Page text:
‘Don’t you dare insult Russia!’: Moscow envoy chides UK counterpart at UNSC meeting
Moscow’s representative at the UN Security Council launched an extraordinary attack on his British counterpart, using some decidedly undiplomatic language, at a tense session ahead of a vote on a Syria resolution.
Speaking earlier in front of the 15-member circle, Britain’s envoy Matthew Rycroft accused Moscow of supporting "a murderous, barbaric criminal” – Syrian President Bashar Assad – “rather than with their international peers.”
The envoy also stated that sarin, a nerve gas, had been found at the site of last week’s alleged government-orchestrated chemical attack on a rebel-controlled area in the north of the country.
Vladimir Safronkov, Russia’s deputy envoy to the UN, and one of several diplomats, who has stood in for Vitaly Churkin since his sudden death two months ago, was next.
“His [Rycroft’s] address shows only that he intends to hamper [UN Syria special envoy Staffan] De Mistura’s efforts to resolve the crisis, and to bring confrontation and enmity to the Security Council,” said Safronkov.
“You lose sleep over the fact that we might work together with the US. You are scared, and you do everything to undermine it.”
“Don’t turn away your eyes! Look at me! Why are you averting your eyes?” continued the Russian diplomat, using the familiar ‘you’ form in the Russian language, used for talking to friends and children, and almost never in public addresses.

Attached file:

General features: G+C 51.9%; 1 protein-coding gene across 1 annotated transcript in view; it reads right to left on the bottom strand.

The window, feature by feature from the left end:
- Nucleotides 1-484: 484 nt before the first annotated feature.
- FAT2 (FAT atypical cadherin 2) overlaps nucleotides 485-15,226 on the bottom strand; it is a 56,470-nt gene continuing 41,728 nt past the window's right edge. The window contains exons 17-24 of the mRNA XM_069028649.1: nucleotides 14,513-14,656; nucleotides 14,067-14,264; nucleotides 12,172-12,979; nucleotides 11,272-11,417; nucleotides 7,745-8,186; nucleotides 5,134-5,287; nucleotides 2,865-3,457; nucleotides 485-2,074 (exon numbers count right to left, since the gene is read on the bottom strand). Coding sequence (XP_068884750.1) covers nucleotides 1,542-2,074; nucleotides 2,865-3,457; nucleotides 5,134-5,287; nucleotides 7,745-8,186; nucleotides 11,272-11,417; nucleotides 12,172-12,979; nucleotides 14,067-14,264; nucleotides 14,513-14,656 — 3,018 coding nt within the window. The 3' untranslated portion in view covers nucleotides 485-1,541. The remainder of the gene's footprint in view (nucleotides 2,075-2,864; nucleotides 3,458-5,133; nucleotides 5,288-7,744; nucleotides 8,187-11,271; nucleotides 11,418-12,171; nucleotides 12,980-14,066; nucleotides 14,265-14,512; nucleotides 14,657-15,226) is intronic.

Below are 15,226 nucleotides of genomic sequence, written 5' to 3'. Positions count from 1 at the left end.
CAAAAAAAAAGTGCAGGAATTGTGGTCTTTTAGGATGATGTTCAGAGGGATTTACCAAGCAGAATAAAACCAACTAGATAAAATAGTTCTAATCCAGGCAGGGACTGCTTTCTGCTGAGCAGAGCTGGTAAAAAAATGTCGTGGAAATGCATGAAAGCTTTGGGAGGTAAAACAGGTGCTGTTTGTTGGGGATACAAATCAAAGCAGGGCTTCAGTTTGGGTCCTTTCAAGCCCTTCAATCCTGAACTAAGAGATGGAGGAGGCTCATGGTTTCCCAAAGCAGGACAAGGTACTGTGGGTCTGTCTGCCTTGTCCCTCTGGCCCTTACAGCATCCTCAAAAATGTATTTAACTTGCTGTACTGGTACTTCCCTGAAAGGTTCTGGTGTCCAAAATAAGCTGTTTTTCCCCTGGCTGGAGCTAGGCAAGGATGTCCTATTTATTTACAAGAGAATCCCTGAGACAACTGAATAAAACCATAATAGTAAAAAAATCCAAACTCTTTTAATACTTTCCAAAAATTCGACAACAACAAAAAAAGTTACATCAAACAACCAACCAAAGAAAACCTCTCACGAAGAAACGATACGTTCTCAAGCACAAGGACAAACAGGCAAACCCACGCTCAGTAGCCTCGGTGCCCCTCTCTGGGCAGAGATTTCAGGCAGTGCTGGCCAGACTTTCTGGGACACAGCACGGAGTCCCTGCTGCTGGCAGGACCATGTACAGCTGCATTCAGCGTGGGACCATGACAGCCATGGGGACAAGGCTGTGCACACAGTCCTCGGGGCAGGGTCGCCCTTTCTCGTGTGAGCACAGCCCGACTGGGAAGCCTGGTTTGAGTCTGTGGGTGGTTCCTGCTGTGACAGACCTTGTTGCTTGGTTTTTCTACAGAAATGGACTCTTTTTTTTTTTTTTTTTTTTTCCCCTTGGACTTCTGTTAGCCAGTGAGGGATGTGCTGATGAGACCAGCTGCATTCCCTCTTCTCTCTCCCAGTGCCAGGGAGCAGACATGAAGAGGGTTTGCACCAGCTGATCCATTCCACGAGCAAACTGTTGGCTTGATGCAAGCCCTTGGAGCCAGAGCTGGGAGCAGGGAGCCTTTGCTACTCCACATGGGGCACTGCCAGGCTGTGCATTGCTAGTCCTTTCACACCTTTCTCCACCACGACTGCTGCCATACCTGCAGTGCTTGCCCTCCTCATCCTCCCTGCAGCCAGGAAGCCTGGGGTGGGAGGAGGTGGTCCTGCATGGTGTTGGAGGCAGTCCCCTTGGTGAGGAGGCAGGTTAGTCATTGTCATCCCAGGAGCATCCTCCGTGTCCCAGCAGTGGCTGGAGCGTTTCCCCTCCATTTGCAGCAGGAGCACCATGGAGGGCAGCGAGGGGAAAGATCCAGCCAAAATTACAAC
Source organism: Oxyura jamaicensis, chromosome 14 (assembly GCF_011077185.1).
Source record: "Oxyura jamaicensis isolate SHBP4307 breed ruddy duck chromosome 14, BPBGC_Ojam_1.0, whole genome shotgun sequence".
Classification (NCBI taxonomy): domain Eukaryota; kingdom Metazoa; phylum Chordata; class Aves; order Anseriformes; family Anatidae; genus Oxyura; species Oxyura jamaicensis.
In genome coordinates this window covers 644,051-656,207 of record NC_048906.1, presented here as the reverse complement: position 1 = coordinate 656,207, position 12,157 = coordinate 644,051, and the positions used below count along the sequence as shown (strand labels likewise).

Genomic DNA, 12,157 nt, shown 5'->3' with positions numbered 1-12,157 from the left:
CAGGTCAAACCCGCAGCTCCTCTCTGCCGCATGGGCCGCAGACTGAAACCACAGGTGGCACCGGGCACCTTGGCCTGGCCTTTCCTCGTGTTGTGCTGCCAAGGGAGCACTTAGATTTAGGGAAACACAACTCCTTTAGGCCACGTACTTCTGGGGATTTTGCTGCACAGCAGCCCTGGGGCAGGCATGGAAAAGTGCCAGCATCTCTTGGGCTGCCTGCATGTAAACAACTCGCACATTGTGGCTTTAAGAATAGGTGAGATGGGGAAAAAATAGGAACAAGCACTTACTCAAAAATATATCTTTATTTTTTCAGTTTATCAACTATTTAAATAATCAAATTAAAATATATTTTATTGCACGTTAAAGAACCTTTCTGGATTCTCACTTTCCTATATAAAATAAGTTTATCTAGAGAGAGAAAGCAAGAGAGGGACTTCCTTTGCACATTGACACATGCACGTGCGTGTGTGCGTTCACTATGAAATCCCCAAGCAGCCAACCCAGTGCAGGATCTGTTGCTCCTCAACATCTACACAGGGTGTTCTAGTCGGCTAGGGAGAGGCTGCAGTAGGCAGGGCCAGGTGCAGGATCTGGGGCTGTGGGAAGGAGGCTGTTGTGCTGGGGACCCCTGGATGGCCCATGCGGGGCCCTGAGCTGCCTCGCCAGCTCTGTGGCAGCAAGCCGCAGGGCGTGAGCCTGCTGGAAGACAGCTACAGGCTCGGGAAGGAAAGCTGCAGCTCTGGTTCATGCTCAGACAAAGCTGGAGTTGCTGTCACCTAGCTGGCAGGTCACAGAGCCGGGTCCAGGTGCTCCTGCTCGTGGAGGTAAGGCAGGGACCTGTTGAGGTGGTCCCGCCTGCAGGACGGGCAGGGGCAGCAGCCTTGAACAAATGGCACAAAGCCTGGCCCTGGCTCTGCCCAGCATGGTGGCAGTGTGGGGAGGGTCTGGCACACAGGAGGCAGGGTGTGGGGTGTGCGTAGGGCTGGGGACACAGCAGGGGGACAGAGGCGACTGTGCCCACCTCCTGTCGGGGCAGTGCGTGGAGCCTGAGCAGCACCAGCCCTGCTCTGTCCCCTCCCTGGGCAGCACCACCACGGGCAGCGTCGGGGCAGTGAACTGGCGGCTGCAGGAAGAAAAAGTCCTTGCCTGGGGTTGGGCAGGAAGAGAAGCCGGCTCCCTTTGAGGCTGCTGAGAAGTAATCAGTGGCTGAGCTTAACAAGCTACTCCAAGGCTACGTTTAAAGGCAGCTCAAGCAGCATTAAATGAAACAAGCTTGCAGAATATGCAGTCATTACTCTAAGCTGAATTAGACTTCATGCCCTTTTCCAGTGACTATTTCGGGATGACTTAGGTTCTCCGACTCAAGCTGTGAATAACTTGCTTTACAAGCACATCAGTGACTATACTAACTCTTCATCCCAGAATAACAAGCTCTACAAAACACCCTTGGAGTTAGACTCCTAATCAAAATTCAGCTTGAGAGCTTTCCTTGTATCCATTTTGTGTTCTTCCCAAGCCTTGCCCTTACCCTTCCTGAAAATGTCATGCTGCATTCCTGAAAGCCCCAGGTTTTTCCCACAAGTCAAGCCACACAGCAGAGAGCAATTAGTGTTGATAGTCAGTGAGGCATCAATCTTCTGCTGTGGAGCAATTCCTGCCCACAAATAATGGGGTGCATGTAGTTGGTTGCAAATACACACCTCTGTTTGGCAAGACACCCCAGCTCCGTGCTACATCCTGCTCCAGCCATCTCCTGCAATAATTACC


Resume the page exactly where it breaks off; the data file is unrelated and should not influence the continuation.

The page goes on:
Rycroft, who was earlier shaking his head ruefully, appeared unmoved by the speech, continuing to look away, before acknowledging the words with a sardonic smile.
Saying that the UK “had done nothing” for a peaceful resolution to the Syrian crisis, Safronkov claimed that Rycroft “ignored” de Mistura’s speech and instead chose to “insult Syria, Iran, Turkey and other states.”
“Some of the members of the Security Council are treating their chance to participate irresponsibly, and offensively, resorting to unbecoming language. Don’t you dare insult Russia!” said Safronkov.
In the face of warnings from the US that Moscow was “isolating” itself from the international community with each violent incident, the Russian representative accused the West of harboring terrorists, and becoming “tangled up in their regime-changing ideologies.”